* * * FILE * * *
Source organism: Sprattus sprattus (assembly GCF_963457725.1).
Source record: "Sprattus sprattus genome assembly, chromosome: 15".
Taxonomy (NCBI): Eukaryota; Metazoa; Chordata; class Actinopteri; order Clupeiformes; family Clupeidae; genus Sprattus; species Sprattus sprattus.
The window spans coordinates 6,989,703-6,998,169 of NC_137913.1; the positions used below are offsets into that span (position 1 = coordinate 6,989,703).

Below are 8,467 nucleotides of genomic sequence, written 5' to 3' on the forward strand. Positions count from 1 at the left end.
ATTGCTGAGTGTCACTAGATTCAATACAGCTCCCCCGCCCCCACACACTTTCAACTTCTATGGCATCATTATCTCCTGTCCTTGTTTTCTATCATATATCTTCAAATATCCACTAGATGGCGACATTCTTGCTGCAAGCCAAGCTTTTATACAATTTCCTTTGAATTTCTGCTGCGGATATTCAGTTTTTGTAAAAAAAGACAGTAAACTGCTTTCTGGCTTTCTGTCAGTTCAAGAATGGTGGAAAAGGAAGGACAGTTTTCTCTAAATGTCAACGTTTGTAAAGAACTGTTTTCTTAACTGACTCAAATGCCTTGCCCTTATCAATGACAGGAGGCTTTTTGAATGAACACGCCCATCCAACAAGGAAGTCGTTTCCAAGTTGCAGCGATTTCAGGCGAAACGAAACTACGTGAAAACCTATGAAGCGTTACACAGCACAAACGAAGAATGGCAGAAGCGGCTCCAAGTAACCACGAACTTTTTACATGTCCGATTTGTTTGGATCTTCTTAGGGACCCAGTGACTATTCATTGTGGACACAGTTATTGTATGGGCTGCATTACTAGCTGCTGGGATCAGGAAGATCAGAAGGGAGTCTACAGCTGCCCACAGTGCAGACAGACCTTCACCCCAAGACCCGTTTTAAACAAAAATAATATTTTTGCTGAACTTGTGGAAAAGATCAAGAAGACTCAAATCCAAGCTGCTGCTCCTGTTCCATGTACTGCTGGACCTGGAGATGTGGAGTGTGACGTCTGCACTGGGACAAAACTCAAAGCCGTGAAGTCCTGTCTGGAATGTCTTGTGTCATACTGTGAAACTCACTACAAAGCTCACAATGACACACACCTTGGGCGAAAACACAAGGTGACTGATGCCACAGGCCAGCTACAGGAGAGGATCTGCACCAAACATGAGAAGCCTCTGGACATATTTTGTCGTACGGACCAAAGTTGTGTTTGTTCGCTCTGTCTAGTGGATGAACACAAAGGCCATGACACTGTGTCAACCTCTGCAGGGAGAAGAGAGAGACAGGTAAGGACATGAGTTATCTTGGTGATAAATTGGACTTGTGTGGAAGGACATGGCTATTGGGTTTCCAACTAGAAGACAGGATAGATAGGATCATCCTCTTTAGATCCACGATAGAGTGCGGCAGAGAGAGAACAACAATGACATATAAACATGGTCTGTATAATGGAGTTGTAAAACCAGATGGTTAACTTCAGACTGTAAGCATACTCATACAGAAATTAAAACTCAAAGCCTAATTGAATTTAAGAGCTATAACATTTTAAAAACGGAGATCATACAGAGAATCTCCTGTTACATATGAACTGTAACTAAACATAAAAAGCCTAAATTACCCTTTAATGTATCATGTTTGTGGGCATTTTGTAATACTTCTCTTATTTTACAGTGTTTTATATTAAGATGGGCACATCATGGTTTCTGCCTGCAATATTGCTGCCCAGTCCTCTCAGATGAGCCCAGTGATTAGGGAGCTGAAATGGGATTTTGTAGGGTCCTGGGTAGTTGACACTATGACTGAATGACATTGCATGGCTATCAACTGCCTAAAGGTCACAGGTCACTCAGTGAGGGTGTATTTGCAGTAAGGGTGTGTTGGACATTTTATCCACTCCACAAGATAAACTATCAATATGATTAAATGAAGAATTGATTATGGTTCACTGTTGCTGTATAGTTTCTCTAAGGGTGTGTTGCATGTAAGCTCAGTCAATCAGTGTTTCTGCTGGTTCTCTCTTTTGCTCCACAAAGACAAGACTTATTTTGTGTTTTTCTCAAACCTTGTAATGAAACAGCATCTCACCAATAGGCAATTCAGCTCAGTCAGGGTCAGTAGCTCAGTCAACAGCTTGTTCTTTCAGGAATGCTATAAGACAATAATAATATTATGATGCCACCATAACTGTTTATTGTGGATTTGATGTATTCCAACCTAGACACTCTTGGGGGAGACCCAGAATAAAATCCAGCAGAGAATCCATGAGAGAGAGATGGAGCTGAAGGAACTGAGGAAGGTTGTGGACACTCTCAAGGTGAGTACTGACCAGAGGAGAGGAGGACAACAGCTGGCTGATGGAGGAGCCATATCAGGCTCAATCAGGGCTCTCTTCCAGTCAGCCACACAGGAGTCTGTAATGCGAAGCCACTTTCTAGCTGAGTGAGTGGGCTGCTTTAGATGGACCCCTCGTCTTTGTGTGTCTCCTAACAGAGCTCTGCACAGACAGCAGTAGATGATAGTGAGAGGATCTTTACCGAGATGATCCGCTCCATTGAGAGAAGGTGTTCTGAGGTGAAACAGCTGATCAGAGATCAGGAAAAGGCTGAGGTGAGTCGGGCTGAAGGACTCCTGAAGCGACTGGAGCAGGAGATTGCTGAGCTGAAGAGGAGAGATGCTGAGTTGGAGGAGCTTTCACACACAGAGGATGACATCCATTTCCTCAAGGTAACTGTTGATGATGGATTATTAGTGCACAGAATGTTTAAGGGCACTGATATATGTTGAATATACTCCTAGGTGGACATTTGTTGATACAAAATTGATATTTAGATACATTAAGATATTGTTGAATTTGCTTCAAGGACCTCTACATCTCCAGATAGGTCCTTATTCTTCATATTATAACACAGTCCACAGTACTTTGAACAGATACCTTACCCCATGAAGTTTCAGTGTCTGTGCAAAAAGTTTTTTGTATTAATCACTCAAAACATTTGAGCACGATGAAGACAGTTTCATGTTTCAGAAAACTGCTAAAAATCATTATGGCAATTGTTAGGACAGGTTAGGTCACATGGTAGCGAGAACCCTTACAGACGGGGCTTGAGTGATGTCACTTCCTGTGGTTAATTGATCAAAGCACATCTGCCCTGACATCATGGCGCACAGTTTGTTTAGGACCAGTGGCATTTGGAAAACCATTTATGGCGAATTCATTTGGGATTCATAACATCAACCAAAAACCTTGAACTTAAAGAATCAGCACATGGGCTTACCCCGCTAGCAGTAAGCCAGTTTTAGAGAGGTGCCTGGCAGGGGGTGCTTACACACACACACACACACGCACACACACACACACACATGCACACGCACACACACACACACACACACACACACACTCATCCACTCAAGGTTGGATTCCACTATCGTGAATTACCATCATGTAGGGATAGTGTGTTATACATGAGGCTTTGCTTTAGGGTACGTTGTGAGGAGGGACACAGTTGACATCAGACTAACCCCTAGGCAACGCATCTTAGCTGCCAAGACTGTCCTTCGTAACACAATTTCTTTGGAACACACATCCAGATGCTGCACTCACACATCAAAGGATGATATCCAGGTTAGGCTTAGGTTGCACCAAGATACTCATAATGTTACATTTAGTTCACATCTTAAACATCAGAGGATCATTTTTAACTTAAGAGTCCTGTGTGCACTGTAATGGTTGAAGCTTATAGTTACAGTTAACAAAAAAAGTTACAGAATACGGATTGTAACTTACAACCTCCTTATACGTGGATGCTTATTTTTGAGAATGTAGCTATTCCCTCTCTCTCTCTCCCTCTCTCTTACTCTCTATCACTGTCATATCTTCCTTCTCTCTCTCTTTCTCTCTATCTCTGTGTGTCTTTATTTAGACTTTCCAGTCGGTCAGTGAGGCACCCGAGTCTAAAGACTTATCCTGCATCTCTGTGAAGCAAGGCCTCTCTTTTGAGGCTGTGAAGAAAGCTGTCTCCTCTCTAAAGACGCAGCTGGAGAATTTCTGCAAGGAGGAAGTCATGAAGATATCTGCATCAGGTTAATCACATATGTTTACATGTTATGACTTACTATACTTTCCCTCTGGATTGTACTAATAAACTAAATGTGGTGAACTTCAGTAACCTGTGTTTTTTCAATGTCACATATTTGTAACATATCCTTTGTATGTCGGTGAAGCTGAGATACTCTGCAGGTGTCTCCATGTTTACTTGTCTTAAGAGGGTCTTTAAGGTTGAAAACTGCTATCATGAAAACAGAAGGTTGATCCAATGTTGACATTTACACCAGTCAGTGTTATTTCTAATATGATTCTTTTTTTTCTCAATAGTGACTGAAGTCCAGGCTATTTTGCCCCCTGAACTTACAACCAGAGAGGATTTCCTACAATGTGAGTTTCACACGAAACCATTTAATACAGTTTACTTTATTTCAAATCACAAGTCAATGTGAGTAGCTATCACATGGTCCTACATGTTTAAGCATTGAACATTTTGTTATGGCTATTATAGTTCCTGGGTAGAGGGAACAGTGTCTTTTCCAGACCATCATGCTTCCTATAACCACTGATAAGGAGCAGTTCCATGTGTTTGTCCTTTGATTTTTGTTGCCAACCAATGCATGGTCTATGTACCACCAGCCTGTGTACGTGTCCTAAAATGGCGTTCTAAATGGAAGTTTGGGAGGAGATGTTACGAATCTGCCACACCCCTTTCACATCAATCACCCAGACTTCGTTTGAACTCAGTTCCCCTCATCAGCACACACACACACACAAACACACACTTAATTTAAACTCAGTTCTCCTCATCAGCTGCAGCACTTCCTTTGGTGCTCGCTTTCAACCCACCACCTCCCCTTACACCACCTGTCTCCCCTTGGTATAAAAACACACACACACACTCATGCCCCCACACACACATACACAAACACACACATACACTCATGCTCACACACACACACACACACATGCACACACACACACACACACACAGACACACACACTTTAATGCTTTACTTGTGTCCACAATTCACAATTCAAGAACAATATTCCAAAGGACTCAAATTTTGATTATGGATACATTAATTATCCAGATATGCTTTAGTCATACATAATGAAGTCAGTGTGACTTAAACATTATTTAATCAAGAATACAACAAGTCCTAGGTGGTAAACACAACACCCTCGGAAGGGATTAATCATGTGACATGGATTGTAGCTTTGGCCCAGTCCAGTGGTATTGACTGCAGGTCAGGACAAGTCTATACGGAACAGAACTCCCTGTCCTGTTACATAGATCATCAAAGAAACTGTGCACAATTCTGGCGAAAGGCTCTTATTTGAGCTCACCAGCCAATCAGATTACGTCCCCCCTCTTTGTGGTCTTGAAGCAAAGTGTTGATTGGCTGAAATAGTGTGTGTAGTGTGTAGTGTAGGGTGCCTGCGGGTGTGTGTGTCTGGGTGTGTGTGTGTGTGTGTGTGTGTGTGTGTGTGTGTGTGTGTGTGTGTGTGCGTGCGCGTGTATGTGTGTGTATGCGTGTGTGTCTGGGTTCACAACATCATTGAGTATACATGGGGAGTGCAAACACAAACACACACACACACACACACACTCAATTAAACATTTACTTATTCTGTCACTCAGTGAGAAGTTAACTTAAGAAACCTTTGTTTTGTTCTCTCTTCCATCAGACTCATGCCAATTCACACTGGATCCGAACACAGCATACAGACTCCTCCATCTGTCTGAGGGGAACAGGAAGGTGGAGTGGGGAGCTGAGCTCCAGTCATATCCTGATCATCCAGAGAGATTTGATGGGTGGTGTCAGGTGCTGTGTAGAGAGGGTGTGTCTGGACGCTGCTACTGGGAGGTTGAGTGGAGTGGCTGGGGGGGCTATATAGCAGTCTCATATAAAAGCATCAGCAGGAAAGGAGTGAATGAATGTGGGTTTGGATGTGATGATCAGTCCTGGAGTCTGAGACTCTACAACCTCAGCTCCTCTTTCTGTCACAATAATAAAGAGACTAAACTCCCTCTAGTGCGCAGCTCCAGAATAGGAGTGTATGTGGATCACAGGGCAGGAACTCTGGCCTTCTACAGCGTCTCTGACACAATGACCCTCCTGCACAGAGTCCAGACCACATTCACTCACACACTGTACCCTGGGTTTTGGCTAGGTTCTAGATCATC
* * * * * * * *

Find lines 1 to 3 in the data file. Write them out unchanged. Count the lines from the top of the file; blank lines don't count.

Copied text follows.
Source organism: Sprattus sprattus (assembly GCF_963457725.1).
Source record: "Sprattus sprattus genome assembly, chromosome: 15".
Taxonomy (NCBI): Eukaryota; Metazoa; Chordata; class Actinopteri; order Clupeiformes; family Clupeidae; genus Sprattus; species Sprattus sprattus.